It was a typically icy February morning here in the Afghan capital that day, when what appeared to be a routine traffic stop suddenly became a kidnap-murder that sent shock waves around the world.
The snow was packed deep on the peaks of the Hindu Kush all around, and the morning traffic, as always, was snarled around the downtown intersection between the U.S. Cultural Center and the headquarters of the Soviet-style Afghan secret police.
To all appearances, the three uniformed men who approached the black Chevrolet, stopped in a no-parking zone outside the cultural center, were Kabul traffic policemen. But within seconds, it became clear that there was nothing routine about the encounter.
As the driver rolled down his window, the three men burst into the car, jammed a pistol into the back of his head and ordered him to drive to the government-owned Kabul Hotel, 2 miles away. There, they dragged out the car's passenger, a 58-year-old American wearing a dark business suit. Joined by a fourth accomplice, the kidnapers pushed the American through the hotel doors, across the lobby and into a small telephone room. There, they placed the first of many calls to the Afghan Foreign Ministry.
"We've got the ambassador," one of the kidnapers said calmly into the telephone, as the others fired shots in the air to clear the lobby.
Their hostage was, indeed, Adolph (Spike) Dubs, the U.S. ambassador to Afghanistan.
Precisely what happened in the next three hours is unknown. But by the time it was over, dozens of Afghan commandos--under the orders of Foreign Minister Hafizullah Amin and with the apparent counsel of the Soviet KGB--had stormed the hotel in a guns-blazing "rescue attempt," leaving Dubs dead in Room 117 of the cavernous hotel. And by the end of the day, all four kidnapers, whom the government identified only as terrorists, had met the same fate.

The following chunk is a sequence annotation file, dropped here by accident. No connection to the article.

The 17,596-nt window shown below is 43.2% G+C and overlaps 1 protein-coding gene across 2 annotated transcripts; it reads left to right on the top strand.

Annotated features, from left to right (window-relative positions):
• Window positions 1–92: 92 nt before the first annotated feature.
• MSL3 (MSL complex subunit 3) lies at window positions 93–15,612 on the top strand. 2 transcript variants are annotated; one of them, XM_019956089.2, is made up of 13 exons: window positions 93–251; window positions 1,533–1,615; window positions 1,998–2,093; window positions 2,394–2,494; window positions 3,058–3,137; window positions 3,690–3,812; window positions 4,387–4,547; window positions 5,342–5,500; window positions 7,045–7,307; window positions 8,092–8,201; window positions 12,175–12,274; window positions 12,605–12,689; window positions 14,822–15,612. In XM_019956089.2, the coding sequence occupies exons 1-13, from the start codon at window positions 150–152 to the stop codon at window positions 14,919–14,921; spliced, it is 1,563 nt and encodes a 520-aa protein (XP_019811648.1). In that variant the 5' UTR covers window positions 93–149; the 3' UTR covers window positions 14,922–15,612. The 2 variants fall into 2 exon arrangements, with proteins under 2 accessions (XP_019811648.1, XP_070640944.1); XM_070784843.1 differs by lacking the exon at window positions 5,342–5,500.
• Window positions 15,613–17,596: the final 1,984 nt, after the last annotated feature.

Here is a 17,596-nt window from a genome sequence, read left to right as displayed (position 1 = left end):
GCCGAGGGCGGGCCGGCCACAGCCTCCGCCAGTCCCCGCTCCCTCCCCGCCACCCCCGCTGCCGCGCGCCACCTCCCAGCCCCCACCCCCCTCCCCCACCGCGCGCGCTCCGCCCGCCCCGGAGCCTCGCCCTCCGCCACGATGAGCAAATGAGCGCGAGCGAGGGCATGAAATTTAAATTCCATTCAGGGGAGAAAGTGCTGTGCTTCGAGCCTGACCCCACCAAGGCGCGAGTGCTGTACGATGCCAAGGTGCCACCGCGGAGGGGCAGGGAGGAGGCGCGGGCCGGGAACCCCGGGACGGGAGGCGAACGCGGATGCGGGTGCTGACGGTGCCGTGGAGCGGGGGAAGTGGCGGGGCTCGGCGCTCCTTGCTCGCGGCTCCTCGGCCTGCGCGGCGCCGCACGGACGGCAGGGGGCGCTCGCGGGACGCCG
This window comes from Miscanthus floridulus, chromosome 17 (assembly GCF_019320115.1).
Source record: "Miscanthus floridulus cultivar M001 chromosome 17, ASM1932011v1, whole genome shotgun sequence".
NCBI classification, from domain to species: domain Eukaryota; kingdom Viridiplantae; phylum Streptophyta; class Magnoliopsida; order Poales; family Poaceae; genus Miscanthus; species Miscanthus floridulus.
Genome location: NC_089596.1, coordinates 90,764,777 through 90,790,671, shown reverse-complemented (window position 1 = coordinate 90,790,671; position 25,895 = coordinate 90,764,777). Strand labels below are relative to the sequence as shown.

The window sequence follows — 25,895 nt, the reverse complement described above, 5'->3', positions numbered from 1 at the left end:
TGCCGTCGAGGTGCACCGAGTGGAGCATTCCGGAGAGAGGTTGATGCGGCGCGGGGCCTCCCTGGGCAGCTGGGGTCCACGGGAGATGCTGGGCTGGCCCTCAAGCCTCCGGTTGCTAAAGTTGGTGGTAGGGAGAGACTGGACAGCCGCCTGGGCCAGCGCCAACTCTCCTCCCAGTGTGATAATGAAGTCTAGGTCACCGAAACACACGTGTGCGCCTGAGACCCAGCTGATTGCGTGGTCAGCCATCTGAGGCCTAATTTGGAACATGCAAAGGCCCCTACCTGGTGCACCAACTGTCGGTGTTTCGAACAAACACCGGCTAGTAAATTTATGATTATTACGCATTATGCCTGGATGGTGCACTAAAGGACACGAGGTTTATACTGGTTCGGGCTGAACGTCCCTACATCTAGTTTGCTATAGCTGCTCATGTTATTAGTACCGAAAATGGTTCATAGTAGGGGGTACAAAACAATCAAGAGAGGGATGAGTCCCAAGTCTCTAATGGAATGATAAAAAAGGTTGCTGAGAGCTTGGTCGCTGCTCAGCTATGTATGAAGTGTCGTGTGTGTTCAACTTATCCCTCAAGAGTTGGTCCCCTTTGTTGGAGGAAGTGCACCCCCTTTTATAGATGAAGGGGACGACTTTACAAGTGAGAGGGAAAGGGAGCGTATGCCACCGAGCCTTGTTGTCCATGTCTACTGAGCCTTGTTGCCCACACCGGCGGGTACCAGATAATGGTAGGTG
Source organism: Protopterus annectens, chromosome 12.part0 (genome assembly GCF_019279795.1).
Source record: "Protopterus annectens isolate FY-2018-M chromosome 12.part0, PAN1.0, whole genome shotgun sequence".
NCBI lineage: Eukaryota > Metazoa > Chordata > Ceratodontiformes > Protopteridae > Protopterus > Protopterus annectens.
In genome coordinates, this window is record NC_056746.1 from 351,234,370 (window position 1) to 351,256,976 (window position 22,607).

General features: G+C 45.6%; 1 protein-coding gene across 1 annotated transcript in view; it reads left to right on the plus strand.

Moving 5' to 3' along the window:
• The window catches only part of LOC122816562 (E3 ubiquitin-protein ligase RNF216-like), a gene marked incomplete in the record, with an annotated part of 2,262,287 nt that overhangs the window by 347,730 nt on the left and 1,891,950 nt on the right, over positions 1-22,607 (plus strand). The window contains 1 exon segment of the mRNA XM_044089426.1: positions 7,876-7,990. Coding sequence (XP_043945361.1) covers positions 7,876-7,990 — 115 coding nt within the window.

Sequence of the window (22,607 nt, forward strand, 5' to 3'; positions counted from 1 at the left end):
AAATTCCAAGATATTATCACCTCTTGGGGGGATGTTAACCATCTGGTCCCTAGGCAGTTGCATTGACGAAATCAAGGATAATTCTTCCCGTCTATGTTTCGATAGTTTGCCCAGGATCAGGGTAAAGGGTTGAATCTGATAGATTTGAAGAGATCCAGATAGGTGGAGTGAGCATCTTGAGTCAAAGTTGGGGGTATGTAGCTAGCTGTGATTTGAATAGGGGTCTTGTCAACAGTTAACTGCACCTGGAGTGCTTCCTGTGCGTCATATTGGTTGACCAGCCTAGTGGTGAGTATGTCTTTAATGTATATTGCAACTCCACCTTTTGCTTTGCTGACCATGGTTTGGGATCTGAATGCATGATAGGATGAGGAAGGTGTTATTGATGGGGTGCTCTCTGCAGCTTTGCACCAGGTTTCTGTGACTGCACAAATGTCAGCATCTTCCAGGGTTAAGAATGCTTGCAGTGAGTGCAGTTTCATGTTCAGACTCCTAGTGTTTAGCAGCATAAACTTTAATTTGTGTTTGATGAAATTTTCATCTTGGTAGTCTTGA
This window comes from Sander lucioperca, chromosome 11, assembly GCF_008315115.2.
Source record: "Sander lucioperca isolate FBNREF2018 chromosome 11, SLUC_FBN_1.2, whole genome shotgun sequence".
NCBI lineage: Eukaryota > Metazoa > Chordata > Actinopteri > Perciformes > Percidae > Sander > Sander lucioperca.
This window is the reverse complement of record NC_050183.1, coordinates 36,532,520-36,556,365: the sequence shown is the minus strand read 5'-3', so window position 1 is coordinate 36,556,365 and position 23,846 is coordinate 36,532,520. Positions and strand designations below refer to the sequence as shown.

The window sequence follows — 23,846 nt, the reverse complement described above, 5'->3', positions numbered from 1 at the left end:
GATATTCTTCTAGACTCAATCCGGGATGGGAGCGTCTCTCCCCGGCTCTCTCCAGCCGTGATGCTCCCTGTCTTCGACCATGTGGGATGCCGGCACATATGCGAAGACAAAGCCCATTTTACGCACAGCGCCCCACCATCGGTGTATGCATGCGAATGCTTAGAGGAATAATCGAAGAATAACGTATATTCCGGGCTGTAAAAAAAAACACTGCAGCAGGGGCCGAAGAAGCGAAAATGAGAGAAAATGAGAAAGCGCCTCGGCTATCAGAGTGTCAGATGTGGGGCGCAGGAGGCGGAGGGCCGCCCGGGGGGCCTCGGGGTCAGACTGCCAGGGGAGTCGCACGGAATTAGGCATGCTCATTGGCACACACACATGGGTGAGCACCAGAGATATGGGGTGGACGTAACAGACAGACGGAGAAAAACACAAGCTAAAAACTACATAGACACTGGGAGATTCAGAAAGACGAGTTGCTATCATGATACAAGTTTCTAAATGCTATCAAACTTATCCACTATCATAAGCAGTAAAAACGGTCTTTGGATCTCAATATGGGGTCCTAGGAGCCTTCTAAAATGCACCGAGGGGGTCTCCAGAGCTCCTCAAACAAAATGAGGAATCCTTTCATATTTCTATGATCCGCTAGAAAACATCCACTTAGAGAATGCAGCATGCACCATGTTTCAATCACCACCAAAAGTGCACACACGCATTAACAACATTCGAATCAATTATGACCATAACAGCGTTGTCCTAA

It happened more than 13 years ago, just after noon Feb. 14, 1979--an event that would set in motion a rapid series of coups and countercoups, diplomatic intrigues and Cold War posturing that ultimately would push this strategic Central Asian nation firmly into Soviet hands, pave the way for the Soviet invasion less than a year later and help spark a continuing civil war that has left more than a million dead.
Today, in the wreckage of that mass bloodletting, much of the uncertainty surrounding the kidnaping and murder of Adolph Dubs, a respected Soviet expert whose mission was to draw Afghanistan away from its growing brotherhood with Moscow, remains as deep as ever.
But now, as the once pro-Soviet regime of Afghan President Najibullah teeters on the brink of disintegration, a new window has opened on the case that remains one of the State Department's greatest unsolved mysteries:
Who killed Spike Dubs?
For the first time since his murder, the Afghan regime has offered to officially reopen the case.
In a recent interview with The Times, President Najibullah offered to appoint a high-level commission with full judicial powers to oversee a new inquiry into Dubs' murder, and to give U.S. investigators free access to all government documents and witnesses and the power to coordinate the investigation.
"When an official appeal is made to us by the U.S. State Department, I will immediately assign a committee, and, following that, the government of the United States can send one or two persons to coordinate the committee, to look into the issue officially," Najibullah told The Times.
Najibullah, an authoritarian, self-styled Communist-turned-democrat who took over the Afghan secret police about a year after Dubs was killed, said he personally ordered a search for documents related to the murder more than a decade ago. But, he said, even with his current presidential authority he has been unable to find such critical evidence as tape recordings of conversations between Dubs' kidnapers and the Afghan government negotiators who failed to rescue him.